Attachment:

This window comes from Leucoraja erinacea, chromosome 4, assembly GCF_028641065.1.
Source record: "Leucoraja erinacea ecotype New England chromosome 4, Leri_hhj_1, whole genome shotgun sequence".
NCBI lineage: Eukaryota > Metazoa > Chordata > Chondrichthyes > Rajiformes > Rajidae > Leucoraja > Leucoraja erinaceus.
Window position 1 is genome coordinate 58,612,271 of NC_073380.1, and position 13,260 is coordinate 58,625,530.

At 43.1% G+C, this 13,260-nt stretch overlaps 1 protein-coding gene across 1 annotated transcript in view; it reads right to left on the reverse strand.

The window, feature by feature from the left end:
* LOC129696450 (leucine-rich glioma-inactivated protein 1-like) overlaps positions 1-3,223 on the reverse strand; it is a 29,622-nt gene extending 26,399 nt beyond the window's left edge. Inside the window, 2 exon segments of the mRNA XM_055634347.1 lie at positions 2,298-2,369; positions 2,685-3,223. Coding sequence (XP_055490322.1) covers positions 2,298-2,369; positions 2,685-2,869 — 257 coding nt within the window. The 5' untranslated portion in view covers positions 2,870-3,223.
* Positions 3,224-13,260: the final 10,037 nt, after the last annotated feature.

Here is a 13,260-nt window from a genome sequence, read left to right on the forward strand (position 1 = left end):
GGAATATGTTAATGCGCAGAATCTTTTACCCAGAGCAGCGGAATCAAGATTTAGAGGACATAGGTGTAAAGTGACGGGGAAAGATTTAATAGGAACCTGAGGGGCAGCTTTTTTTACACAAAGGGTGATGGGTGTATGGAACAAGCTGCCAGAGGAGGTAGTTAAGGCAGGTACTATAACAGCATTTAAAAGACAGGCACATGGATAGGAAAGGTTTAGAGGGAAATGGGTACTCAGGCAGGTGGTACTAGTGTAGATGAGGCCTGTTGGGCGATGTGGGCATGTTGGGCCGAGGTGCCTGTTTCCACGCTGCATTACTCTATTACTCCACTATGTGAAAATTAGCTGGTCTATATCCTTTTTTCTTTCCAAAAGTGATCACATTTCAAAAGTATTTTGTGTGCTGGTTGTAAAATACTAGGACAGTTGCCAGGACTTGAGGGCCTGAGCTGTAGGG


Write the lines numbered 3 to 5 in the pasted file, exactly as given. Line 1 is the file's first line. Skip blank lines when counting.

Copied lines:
NCBI lineage: Eukaryota > Metazoa > Chordata > Chondrichthyes > Rajiformes > Rajidae > Leucoraja > Leucoraja erinaceus.
Window position 1 is genome coordinate 58,612,271 of NC_073380.1, and position 13,260 is coordinate 58,625,530.

At 43.1% G+C, this 13,260-nt stretch overlaps 1 protein-coding gene across 1 annotated transcript in view; it reads right to left on the reverse strand.